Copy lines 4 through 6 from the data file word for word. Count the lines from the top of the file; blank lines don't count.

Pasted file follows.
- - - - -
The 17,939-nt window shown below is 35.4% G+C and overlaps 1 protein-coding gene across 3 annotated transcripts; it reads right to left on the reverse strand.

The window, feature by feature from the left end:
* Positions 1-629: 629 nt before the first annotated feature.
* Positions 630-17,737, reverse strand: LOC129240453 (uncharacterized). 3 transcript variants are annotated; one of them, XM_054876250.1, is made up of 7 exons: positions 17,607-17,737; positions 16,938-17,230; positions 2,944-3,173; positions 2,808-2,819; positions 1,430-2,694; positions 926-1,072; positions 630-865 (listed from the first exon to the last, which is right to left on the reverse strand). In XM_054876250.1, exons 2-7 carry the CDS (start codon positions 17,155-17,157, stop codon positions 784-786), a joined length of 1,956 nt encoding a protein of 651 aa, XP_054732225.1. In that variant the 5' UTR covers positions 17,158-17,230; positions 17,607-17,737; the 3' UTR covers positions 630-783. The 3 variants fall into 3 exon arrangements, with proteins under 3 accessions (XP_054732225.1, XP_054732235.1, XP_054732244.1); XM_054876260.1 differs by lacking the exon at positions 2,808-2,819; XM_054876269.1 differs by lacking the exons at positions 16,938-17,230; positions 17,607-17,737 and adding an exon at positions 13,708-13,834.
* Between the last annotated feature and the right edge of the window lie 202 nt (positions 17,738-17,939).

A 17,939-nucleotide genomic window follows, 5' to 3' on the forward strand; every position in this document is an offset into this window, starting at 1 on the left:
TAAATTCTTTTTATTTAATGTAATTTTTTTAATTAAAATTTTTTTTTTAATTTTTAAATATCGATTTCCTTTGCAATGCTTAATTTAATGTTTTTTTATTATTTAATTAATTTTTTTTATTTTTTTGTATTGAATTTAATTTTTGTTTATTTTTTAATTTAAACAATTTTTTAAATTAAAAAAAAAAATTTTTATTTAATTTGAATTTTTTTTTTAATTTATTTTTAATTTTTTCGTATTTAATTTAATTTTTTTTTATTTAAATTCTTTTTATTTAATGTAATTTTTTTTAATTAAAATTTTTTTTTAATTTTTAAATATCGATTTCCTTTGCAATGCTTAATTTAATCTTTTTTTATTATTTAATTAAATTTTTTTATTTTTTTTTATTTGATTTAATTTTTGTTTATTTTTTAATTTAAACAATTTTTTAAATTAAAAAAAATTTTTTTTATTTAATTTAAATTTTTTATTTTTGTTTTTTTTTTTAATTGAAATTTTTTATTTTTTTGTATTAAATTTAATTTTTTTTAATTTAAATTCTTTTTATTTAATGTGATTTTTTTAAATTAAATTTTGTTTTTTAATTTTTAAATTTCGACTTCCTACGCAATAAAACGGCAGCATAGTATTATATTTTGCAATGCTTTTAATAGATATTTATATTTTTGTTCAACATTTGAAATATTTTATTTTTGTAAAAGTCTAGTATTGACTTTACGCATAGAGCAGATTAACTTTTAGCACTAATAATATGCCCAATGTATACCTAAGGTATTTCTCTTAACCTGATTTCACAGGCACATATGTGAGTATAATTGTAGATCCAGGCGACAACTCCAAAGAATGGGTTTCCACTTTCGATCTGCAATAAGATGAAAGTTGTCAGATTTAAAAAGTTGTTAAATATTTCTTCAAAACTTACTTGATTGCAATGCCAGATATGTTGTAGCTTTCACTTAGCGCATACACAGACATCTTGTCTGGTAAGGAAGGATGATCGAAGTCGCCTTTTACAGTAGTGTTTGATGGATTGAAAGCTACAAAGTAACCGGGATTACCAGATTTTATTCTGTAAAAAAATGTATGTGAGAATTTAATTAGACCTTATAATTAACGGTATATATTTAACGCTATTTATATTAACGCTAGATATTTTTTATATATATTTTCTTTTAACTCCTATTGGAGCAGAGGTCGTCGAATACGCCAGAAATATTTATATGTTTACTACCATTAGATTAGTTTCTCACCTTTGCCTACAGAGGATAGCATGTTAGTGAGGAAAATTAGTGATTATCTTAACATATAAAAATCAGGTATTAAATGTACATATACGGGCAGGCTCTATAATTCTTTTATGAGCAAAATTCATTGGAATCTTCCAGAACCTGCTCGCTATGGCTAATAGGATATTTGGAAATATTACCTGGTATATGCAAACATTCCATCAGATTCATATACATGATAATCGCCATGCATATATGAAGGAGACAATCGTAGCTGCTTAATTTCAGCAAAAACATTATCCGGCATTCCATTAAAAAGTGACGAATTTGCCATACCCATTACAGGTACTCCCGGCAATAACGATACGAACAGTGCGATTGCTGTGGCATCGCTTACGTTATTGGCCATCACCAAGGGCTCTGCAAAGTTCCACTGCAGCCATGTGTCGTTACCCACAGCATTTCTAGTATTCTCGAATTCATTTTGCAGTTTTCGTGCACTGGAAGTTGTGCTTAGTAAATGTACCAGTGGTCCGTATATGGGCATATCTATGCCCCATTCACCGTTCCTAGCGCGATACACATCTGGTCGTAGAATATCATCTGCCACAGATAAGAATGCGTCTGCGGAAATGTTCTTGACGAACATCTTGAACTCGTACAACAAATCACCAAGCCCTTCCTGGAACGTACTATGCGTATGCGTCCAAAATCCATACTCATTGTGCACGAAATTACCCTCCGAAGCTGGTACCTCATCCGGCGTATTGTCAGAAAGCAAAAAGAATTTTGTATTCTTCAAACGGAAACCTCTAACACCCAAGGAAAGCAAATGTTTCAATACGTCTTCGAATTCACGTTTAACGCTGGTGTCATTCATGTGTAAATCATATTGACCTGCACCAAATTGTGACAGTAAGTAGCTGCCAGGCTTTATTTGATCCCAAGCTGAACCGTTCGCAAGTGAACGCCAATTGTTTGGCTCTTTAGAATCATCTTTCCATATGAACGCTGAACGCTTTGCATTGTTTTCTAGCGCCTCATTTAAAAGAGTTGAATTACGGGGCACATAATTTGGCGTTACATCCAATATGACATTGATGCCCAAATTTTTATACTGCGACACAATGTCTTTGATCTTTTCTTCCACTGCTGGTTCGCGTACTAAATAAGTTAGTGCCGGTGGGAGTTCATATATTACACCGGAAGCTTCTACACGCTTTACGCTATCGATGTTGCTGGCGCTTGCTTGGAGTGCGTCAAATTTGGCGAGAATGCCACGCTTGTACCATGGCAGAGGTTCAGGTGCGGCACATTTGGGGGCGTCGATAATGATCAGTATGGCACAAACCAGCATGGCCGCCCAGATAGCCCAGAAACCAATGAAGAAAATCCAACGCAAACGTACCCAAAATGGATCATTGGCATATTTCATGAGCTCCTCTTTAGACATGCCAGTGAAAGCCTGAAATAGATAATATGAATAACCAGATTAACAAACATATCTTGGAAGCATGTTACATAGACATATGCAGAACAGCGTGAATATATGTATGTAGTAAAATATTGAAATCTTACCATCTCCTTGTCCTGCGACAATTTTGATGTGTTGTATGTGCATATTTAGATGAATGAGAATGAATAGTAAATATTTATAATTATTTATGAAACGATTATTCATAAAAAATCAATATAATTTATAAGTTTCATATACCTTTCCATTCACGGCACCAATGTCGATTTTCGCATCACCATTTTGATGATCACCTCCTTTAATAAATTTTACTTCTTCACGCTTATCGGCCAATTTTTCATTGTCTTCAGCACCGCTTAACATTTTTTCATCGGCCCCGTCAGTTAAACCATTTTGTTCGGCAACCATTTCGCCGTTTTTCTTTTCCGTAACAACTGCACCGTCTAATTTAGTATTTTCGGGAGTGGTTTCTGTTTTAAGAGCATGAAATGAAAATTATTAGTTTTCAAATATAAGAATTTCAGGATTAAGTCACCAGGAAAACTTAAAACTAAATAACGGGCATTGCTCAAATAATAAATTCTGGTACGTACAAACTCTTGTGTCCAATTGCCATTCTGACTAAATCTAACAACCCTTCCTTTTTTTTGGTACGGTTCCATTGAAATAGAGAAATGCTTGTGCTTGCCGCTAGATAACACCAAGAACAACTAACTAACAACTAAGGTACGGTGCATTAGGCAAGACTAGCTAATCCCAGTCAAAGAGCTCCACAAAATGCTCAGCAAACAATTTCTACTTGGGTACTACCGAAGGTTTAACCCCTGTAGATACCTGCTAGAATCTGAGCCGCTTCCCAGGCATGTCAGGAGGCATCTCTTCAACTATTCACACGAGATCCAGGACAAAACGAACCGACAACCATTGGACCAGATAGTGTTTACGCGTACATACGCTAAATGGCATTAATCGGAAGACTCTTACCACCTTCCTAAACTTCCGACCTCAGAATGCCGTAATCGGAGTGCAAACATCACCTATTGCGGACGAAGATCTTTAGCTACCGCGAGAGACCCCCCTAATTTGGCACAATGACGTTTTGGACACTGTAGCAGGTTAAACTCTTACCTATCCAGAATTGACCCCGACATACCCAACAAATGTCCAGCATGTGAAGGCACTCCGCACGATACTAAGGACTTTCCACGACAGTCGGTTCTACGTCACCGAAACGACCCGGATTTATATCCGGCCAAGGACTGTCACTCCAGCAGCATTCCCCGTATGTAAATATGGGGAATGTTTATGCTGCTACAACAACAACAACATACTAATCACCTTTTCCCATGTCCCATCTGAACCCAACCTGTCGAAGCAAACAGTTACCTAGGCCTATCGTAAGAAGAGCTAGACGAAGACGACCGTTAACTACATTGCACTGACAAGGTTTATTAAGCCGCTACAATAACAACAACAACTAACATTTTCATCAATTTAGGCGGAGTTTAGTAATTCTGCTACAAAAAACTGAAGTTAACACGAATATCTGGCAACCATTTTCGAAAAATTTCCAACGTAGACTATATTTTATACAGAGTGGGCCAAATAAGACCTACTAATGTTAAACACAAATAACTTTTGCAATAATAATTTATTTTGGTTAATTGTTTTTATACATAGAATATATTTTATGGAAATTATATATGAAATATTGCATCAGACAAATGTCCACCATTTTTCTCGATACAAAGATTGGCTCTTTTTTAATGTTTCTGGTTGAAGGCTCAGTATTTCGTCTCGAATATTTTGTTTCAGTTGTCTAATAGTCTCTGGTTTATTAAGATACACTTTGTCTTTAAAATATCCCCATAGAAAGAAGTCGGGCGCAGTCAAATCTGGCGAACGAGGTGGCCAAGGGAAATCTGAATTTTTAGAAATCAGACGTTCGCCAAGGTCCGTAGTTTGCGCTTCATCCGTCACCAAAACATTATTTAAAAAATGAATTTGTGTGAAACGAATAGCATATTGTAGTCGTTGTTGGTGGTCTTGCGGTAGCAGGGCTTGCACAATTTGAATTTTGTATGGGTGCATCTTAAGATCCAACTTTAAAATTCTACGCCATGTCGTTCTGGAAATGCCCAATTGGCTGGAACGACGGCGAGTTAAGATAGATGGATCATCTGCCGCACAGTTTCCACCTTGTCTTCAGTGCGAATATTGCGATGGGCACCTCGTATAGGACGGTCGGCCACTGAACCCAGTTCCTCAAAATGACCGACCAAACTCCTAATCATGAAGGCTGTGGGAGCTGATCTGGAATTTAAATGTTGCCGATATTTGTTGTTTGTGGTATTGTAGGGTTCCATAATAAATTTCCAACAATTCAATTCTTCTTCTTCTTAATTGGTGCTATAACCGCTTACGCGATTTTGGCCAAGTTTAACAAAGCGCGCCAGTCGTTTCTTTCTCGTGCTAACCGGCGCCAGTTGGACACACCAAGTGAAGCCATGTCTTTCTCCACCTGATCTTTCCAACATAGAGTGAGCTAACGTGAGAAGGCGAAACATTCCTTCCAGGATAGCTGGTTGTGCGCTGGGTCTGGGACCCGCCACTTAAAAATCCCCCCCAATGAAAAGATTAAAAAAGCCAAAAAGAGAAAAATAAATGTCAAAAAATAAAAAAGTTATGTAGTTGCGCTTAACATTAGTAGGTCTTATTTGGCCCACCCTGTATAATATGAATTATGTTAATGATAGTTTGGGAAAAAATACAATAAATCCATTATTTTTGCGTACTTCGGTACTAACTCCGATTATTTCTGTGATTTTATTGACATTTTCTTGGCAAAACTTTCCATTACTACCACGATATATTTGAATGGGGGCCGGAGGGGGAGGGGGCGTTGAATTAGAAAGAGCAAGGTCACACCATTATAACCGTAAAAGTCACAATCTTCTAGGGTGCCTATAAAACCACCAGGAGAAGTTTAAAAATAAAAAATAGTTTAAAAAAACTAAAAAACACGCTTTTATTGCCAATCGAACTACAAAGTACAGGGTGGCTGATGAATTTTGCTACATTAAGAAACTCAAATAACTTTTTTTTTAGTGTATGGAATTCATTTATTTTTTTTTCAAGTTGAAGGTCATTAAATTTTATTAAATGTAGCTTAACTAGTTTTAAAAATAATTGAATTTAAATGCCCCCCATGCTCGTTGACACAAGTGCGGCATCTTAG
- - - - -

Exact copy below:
* Positions 630-17,737, reverse strand: LOC129240453 (uncharacterized). 3 transcript variants are annotated; one of them, XM_054876250.1, is made up of 7 exons: positions 17,607-17,737; positions 16,938-17,230; positions 2,944-3,173; positions 2,808-2,819; positions 1,430-2,694; positions 926-1,072; positions 630-865 (listed from the first exon to the last, which is right to left on the reverse strand). In XM_054876250.1, exons 2-7 carry the CDS (start codon positions 17,155-17,157, stop codon positions 784-786), a joined length of 1,956 nt encoding a protein of 651 aa, XP_054732225.1. In that variant the 5' UTR covers positions 17,158-17,230; positions 17,607-17,737; the 3' UTR covers positions 630-783. The 3 variants fall into 3 exon arrangements, with proteins under 3 accessions (XP_054732225.1, XP_054732235.1, XP_054732244.1); XM_054876260.1 differs by lacking the exon at positions 2,808-2,819; XM_054876269.1 differs by lacking the exons at positions 16,938-17,230; positions 17,607-17,737 and adding an exon at positions 13,708-13,834.
* Between the last annotated feature and the right edge of the window lie 202 nt (positions 17,738-17,939).

A 17,939-nucleotide genomic window follows, 5' to 3' on the forward strand; every position in this document is an offset into this window, starting at 1 on the left: